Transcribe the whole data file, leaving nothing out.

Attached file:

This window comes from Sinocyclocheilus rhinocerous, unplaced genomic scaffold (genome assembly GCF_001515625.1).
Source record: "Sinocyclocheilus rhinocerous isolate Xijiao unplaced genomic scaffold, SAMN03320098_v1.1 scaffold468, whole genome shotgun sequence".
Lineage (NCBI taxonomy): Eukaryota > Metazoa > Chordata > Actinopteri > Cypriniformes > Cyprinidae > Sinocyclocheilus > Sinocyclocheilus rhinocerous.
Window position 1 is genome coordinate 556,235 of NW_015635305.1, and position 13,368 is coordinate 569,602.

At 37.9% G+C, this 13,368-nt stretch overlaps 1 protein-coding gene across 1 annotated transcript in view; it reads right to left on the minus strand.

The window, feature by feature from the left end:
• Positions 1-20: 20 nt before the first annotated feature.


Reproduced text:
This window comes from Sinocyclocheilus rhinocerous, unplaced genomic scaffold (genome assembly GCF_001515625.1).
Source record: "Sinocyclocheilus rhinocerous isolate Xijiao unplaced genomic scaffold, SAMN03320098_v1.1 scaffold468, whole genome shotgun sequence".
Lineage (NCBI taxonomy): Eukaryota > Metazoa > Chordata > Actinopteri > Cypriniformes > Cyprinidae > Sinocyclocheilus > Sinocyclocheilus rhinocerous.
Window position 1 is genome coordinate 556,235 of NW_015635305.1, and position 13,368 is coordinate 569,602.

At 37.9% G+C, this 13,368-nt stretch overlaps 1 protein-coding gene across 1 annotated transcript in view; it reads right to left on the minus strand.

The window, feature by feature from the left end:
• Positions 1-20: 20 nt before the first annotated feature.